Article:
APL Adults

Fine Print Sneak Peek: Community and Economic Development of a New Library

There are as many different definitions and meanings of community and economic development as there are people who practice these professions. The definition from the Economic Development Handbook states, “from a public perspective, local economic development involves the allocation of limited resources-land, labor, capitol and entrepreneurship in a way that has a positive effect on the level of business activity, employment, income distribution patterns and fiscal solvency”.

There is a difference between community development and economic development.

The United Nations defines community development broadly as "a process where community members come together to take collective action and generate solutions to common problems". Community well-being (economic, social, environmental and cultural) often evolves from this type of collective action being taken at a grassroots level and it is the process for making a community a better place to live and work.

The Appleton Public Library building project began six years ago. This project is many things, including both an economic and community development project. APL’s building project is an essential strategy to the vitality of our city from the stand point of financial growth as well as quality of life.

One of the most important tasks to the success of this project is a critical approach to the site selection process. Usage of library services is but one measurement to success and like other economic development projects, success will be determined by where the facility is located. This crucial task of site evaluation and selection was critically and thoroughly approached by the Appleton Public Library and involved numerous community stakeholders and industry professionals.

Downtown Appleton is a successful and thriving downtown, defined by College Avenue, resulting in a narrow, linear focal point with the areas on the periphery not as prominently highlighted. The proposed site between Lawrence, Oneida and Morrison does something no other proposed location could do. Building the Appleton Public Library on this site will expand the depth to downtown beyond that narrow strip while increasing connectivity raising awareness of surrounding businesses and community amenities as the library provides state of the art services to a projected 2,200 customers daily. This infusion of vibrancy, vitality and activity will be noticeable from College Avenue.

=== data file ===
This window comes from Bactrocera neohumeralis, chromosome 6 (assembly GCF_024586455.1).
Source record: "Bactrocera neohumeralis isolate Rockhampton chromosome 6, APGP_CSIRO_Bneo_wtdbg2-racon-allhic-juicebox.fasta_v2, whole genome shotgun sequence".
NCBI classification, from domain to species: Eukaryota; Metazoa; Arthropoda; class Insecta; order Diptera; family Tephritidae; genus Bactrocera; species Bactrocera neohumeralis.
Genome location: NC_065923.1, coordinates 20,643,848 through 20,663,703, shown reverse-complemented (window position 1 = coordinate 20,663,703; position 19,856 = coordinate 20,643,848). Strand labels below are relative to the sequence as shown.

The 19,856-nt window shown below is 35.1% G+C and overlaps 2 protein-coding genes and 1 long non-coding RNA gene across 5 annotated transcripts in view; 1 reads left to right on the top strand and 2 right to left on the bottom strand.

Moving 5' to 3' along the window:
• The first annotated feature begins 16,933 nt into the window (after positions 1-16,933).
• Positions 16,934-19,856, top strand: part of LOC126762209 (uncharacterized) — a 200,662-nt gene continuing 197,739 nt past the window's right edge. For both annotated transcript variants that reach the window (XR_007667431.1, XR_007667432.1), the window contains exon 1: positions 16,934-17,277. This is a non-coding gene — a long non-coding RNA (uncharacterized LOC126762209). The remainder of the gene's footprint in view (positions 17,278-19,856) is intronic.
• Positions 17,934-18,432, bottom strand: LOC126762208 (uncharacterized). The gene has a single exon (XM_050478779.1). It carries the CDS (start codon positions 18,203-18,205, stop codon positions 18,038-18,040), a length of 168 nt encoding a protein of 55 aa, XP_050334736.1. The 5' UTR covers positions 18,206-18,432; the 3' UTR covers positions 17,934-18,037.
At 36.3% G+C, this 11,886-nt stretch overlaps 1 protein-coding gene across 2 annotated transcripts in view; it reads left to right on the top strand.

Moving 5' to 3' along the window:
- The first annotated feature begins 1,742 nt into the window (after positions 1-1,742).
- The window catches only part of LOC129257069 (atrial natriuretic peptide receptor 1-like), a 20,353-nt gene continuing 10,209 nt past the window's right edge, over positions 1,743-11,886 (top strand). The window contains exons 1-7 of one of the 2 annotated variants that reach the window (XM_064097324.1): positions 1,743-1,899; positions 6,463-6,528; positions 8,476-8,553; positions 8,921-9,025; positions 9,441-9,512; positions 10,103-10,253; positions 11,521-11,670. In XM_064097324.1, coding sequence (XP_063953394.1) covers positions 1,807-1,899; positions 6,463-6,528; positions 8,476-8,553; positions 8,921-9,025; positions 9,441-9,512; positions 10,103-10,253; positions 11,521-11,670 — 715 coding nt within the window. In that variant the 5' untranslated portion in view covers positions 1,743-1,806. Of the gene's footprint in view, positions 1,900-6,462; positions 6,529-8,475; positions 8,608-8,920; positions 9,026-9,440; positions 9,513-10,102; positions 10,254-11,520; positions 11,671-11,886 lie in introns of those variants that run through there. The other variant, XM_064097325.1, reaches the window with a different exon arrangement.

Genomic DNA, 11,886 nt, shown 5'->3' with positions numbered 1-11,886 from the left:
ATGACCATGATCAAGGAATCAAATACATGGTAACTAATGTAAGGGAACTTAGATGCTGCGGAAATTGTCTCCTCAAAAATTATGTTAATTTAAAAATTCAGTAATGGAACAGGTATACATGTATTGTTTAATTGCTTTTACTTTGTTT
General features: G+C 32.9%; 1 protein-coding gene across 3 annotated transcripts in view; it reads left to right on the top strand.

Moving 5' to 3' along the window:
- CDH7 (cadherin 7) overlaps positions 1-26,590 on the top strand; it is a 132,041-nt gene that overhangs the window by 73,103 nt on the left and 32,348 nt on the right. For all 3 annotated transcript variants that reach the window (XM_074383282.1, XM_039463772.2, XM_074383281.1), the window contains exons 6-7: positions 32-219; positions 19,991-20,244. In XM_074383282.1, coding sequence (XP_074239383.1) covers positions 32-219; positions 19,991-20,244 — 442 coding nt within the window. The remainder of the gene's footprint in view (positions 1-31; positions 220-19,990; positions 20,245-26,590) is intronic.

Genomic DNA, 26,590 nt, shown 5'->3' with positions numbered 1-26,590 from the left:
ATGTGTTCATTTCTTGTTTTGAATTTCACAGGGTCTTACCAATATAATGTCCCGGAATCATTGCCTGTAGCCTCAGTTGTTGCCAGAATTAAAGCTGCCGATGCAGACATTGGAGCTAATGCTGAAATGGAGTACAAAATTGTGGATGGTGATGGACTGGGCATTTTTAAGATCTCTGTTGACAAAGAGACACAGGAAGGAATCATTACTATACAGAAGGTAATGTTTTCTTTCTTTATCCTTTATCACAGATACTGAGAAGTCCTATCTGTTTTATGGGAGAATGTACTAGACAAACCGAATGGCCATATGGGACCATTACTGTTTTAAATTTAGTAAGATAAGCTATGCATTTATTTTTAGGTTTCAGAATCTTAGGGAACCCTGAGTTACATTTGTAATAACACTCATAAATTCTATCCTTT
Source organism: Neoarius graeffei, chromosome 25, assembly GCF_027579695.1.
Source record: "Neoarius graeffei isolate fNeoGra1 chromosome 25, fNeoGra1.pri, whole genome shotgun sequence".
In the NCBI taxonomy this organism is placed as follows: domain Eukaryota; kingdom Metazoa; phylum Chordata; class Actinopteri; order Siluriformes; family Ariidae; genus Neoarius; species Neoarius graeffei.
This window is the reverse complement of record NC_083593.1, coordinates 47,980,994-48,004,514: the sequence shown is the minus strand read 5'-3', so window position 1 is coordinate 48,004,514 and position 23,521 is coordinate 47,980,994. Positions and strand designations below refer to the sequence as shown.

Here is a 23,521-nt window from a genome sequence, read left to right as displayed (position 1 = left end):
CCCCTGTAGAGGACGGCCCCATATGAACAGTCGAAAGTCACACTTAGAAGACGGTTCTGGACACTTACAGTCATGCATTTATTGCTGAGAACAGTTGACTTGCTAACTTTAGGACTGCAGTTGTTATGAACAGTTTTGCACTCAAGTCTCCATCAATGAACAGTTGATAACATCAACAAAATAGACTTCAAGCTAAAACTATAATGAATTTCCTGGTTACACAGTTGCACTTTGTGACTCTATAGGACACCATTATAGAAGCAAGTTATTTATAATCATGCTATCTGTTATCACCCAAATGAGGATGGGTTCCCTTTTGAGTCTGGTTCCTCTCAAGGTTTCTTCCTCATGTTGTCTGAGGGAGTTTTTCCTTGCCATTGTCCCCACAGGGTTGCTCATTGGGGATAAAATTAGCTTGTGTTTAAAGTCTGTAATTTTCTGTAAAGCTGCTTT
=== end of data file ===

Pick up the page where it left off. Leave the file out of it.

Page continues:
The visibility of this location from our newly renovated Houdini and City Center Plazas encourages multi modal transportation between multiple community destinations. No other site will add this visible depth simply because of existing structures. From the south, this is an engaging location that serves as the gateway to the city and will play a major role in defining the skyline for Appleton. An inspiring prominent civic structure such as the public library, filling that skyline location, would be an inviting and welcoming gateway feature.

Downtown Appleton is a fascinating place to look at from a development and construction standpoint. Historically a large ravine stretched through much of downtown. Today much of that area has been filled and developed but you can still see evidence in Arbutus Park and Jones Park. That ravine leaves challenges to construction throughout much of downtown, especially in the area between those parks, but those challenges are not insurmountable.

The proposed location sits atop a bluff that overlooks the flats which served as the foundation of innovation and industry in Appleton's early years. While an elevation differential such as this can provide development challenges, it also provides opportunities. Building the library on this site provides the opportunity to bridge the 46 foot elevation differential finally connecting the riverfront, flats area from our current downtown to the Historic Fox River Mills and to Jones Park. Providing connectivity to these areas is a priority for the City of Appleton and Appleton Downtown Incorporated, and the library project will give the City of Appleton the ability to work in earnest to pursue linkages between downtown and the riverfront. If we design a connection from downtown to the flats and Jones Park we will achieve connectivity to both ends of the central business district and provide real opportunities to put a lasting imprint on how we want our downtown to be positioned for the future in terms of walk ability, connectivity and urbanism - all important elements in attracting economic development and achieving community development.